What then would be the traits of a Servant Leader?
Pritchard’s e-book notes nine characteristics of a Servant Leader.
A Servant Leader is One Who:
Values Diverse Opinions
Cultivates a Culture of Trust
Develops Other Leaders
Helps People with Life Issues
Sells Instead of Tells
Thinks YOU, not ME
Acts with Humility
These characteristics would seem to be an especially perfect fit for a leader to implement working with a downline to support them to be the best they could be. This would enhance retention, sales, and team growth and development of future leaders. A Win-Win all the way around at any level. In fact, Chick-Fil-A, Southwest Airlines, and Mary Kay Cosmetics are examples of businesses with a servant leadership approach to their employees or independent sales force. John Wooden and Bill Walsh, both known as tough coaches, rebuilt sports powers using servant leadership approaches
There are still two considerations to address when developing and supporting a servant leadership approach in any organization.
The first consideration is training. Training in Servant Leadership approaches provides the learning experiences, demonstrations, practice and feedback to promote the integration of the concepts for everyone in your organization. The key to a high level of retention is principle-based coaching and coach training program makes the expense an investment in people’s growth. By providing ongoing support to leaders to discover how to use their skills to enhance their leadership and support of their teams. Dr. Joellen Killion in Taking the Lead reports that this combination of training and supportive coaching produces a four-times greater level of transfer of training than traditional approaches
What is Principle-Based Coaching and what makes it so important for a network marketing company using a servant leadership approach?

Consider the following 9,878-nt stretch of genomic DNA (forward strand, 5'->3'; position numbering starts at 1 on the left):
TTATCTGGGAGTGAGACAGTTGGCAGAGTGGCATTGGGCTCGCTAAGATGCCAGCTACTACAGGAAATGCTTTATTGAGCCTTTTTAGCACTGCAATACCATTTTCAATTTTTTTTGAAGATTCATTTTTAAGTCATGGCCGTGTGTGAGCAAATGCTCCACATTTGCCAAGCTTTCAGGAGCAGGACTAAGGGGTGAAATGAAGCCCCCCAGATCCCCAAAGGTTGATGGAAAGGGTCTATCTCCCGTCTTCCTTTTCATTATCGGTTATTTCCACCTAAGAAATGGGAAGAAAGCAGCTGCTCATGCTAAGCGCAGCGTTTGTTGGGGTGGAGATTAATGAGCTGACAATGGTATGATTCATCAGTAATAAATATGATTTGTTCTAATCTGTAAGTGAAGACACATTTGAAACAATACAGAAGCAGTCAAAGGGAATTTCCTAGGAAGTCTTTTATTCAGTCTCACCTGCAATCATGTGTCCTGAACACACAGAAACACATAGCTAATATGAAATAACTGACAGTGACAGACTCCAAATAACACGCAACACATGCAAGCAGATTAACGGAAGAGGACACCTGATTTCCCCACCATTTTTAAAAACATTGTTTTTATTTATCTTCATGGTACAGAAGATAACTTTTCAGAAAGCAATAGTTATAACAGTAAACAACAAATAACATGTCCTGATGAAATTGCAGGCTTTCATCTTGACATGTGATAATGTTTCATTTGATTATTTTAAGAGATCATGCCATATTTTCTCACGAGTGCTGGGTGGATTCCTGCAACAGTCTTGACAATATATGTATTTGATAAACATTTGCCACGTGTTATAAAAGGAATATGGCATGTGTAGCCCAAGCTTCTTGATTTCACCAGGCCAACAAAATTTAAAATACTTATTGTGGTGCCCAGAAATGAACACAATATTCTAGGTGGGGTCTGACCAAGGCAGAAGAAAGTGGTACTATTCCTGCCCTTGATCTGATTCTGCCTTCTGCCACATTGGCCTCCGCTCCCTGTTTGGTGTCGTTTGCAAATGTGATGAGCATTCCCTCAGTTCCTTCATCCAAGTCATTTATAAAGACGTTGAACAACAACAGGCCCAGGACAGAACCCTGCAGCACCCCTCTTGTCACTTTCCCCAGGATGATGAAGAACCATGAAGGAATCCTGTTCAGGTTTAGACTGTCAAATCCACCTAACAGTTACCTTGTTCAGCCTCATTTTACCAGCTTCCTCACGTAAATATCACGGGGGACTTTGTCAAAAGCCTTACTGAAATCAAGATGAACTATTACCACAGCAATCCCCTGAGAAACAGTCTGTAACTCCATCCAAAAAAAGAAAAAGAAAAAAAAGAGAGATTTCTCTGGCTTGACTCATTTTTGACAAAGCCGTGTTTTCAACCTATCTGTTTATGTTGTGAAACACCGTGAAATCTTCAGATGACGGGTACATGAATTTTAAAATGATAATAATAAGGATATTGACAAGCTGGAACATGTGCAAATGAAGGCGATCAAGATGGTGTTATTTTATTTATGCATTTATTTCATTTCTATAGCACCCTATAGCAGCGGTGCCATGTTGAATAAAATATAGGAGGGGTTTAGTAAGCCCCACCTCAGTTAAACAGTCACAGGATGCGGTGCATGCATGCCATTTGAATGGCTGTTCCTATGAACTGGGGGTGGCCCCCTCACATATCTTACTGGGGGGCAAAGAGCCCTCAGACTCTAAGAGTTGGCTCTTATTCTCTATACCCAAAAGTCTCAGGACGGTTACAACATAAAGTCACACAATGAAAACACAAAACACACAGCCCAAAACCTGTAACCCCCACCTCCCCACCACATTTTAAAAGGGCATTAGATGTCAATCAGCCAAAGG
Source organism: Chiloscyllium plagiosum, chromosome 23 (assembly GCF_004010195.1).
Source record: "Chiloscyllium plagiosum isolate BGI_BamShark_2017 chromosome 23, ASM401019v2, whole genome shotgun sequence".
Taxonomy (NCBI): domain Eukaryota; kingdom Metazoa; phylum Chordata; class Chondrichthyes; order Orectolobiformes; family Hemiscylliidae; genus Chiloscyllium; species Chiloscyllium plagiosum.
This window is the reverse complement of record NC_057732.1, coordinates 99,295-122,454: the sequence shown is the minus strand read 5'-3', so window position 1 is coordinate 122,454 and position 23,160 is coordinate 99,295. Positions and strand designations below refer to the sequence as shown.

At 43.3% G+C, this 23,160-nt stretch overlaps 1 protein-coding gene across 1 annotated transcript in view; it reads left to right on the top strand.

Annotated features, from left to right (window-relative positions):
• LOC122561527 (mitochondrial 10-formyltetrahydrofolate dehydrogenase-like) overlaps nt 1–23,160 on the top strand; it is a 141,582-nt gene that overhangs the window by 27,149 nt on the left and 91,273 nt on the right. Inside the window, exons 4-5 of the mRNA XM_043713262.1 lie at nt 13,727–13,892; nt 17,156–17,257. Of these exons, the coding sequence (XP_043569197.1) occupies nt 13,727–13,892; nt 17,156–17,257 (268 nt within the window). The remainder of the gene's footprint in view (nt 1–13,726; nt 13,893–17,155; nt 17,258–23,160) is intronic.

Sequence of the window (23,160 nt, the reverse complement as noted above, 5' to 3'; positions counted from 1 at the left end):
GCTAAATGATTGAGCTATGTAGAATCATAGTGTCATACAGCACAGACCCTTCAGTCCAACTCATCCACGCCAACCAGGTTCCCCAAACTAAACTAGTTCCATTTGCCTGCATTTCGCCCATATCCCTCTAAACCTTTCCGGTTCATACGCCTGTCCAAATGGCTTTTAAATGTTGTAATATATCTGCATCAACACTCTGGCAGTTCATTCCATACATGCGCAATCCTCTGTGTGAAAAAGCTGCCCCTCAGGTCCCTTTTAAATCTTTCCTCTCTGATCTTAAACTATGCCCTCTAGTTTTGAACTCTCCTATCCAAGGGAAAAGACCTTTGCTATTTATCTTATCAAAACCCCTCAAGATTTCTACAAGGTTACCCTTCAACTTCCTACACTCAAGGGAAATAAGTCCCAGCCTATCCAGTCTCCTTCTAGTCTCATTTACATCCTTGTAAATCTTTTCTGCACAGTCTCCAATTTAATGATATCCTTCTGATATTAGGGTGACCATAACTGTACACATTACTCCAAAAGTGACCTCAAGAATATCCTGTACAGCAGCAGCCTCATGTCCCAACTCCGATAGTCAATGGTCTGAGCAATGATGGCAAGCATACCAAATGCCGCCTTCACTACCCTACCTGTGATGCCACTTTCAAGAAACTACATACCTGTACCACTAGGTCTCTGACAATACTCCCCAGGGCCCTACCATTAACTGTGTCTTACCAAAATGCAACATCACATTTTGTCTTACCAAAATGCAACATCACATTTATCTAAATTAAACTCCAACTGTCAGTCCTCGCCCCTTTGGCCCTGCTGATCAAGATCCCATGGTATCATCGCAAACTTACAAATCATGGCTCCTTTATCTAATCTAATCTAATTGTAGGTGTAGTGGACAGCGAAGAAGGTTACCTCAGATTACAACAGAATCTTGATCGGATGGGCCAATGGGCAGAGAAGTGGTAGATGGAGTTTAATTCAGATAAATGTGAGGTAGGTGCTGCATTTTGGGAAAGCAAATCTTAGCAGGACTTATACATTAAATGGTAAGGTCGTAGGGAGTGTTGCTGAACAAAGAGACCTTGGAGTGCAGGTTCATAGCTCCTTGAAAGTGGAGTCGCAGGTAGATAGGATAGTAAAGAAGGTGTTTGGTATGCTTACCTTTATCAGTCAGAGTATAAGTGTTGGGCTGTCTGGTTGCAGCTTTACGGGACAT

Nicki and Grace Keohohou founded The Direct Selling World Alliance (DSWA) to provide a bridge to support direct sellers by providing coach and leadership training to network marketing leaders and teams.
The DSWA coaching and training uses certified trainers and coaches and is based on five principles which model servant leadership for leaders and teams.
The principles can be visualized as stair steps leading to the bridge to support leaders to develop and use their skills to support and to encourage growth and success. What is the value of investing in Principle-Based Coach training and follow up Coaching?
Coaching has been shown by DSWA data
to increase levels of engagement and commitment by 8 times,
to increase reported commitment by three times
reduce by 50% the number of participants considering quitting
much higher customer service and satisfaction
Development Dimensions International, a 50-year-old leadership training firm, notes in its global Leadership Forecast 2014/2015 that despite spending millions on leadership training that many organizations need leaders. They also note that training by itself, especially mass events, are largely ineffective.
The Gallup Poll points to need to look at a different approach to Leadership, one that builds relationships at all levels, Servant leadership. This can be best learned and supported by a Principle- Based Coach Training and Coaching approach.
A Principle-Based Coaching models servant leadership and can support network marketers and direct sellers to increase retention, grow leaders, and develop teams. This will make for more satisfied sellers customers and an increase in the bottom line.
A combination of Network Marketing and Servant Leadership supported and enhanced by a Principle- Based Coach Training, and Coaching team can be the recipe for success on many different levels for many people.
Nicki Keohohou of DSWA puts it well in closing. “We Build Your Business By Building up your People.” The combination of Network Marketers, Servant Leadership and Principle-Based Coach Training and Coaching will do this.
Greenleaf would be happy. I think many of us would be as well.